How Does This Impact Investor Confidence and How People Behave?

Fear and Uncertainty – Just like the most extreme loops on a rollercoaster, increased market volatility can be fear inducing for investors.

When prices swing wilder and faster than investors are used to, it can cause uncertainty and panic, leaving investors more likely to sell their assets due to fear of further losses.

Loss of Focus/Disproportionate Focus on the Short Term – High levels of market volatility result in a higher stress environment, which can cause investors to “stray from the path”, drifting away from their plans and losing focus of their long-term goals.

This focus on the short term makes investors more likely to react impulsively or make emotional decisions based on daily price movements, decisions which are not aligned with their long-term goals and will damage their chances of achieving them.

Punishing Poor Planners – Market volatility can have a significant impact on investment accounts, like retirement pots. For people who have not planned properly, sustained periods of market turbulence can remove choice and force suboptimal actions (or in some cases, actively damaging actions).

For example, picture John, who retired in 2022 during a period of market turbulence.

John had not engaged in any retirement planning previously and had not prepared for it at all.

With his salary now dropping away, John had to fund his retirement spending by withdrawing from his retirement pots, which are all invested. Unfortunately for John, asset values were down.

So, John had no choice but to sell assets when prices are low, realise losses, and take years off the sustainability of his retirement nest egg, just to fund his retirement spending today.

Another such example is someone who loses their job but has no emergency fund in place – again, they are forced to sell from investment pots to keep the lights on, realising losses that will compound long into the future.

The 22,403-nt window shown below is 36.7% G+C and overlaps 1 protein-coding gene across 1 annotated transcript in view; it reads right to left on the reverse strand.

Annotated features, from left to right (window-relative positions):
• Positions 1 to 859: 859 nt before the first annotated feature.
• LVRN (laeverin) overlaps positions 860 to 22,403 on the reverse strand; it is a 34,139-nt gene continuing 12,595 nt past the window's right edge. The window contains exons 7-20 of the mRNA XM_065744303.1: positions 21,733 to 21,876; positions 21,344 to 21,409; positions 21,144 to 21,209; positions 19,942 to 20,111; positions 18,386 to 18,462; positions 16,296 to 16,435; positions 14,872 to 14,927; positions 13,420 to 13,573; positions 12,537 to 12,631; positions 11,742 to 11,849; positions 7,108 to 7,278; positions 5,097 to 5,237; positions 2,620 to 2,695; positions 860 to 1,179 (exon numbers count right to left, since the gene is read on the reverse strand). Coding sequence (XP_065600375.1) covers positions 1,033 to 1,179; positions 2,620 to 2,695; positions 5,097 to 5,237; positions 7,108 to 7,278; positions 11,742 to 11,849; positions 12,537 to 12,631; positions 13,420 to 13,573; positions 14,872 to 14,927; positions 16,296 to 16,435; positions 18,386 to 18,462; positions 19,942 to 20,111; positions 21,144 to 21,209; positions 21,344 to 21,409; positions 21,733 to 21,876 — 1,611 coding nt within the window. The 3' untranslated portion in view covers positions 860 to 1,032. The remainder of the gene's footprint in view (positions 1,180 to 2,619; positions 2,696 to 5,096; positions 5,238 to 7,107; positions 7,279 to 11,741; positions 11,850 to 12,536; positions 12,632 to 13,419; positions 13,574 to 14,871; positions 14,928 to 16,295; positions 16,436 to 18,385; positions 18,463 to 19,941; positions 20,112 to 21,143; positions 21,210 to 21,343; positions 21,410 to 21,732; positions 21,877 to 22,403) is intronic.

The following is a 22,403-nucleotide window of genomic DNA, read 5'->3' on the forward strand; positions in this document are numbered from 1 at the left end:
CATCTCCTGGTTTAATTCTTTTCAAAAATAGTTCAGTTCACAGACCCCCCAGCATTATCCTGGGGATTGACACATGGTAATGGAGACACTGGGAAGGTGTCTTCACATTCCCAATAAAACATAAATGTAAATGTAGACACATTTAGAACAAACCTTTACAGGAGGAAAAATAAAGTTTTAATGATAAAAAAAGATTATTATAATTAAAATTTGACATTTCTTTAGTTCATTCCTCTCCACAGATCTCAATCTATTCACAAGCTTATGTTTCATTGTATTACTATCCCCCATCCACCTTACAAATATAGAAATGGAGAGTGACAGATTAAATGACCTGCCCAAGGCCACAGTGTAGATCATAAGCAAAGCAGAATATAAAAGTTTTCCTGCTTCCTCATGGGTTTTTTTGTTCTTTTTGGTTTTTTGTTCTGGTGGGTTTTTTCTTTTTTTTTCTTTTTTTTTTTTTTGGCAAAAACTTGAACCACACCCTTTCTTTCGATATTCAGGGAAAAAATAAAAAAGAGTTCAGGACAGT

So How Can You Navigate Periods of Extreme Market Volatility?

Have a Financial Plan and Clear Goals – Whether it’s saving for retirement, buying a home, or funding your children’s education, it’s important to have clear long-term goals and a plan for how you are going to achieve them.

This will give your goals an emotional attachment and provide you with the right motivation to achieve them.

Having clear long-term goals gives money purpose, helps you to remain focused on the right things, and provides an anchor during periods of market turbulence.

Long Term Focus – Keep your long-term goals in mind and resist the temptation to make impulsive decisions based on short-term market fluctuations. These periods are temporary, and staying focused on your long-term vision is crucial for success.

When Thinking Short Term, Stay Goals Focused – when you do think about short term factors, it’s important to remain rational and keep your thinking goals-focused, not hysteria driven.

It’s important to tune out the noise and avoid emotional decisions or knee-jerk reactions.

However, you may genuinely have short term goals and periods of volatility can often be a trigger for reviewing your Financial Plan and how you are progressing towards your goals.